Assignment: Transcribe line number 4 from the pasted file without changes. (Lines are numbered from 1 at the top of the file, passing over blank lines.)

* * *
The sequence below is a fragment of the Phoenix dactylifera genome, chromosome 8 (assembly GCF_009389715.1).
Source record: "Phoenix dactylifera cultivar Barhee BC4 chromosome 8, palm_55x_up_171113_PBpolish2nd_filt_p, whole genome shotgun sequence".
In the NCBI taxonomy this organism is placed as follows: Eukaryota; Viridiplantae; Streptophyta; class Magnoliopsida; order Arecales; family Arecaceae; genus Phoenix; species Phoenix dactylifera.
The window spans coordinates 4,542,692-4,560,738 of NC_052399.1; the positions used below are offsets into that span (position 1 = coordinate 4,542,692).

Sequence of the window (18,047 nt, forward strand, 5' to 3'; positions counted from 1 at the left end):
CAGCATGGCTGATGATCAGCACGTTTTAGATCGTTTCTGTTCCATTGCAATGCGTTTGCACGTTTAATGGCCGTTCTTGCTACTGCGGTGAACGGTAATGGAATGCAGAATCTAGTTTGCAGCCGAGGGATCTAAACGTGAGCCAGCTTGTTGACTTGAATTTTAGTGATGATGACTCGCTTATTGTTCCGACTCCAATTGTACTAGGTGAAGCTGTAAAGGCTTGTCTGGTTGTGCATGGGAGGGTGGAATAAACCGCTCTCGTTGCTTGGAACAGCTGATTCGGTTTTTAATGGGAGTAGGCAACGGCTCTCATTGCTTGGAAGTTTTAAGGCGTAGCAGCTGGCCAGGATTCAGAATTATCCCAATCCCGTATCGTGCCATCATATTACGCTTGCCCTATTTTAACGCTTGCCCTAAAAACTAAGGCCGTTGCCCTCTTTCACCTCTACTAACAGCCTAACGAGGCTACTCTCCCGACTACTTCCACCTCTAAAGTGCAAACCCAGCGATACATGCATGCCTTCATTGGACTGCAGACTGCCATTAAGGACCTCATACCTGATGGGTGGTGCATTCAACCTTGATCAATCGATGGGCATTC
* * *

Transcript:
The window spans coordinates 4,542,692-4,560,738 of NC_052399.1; the positions used below are offsets into that span (position 1 = coordinate 4,542,692).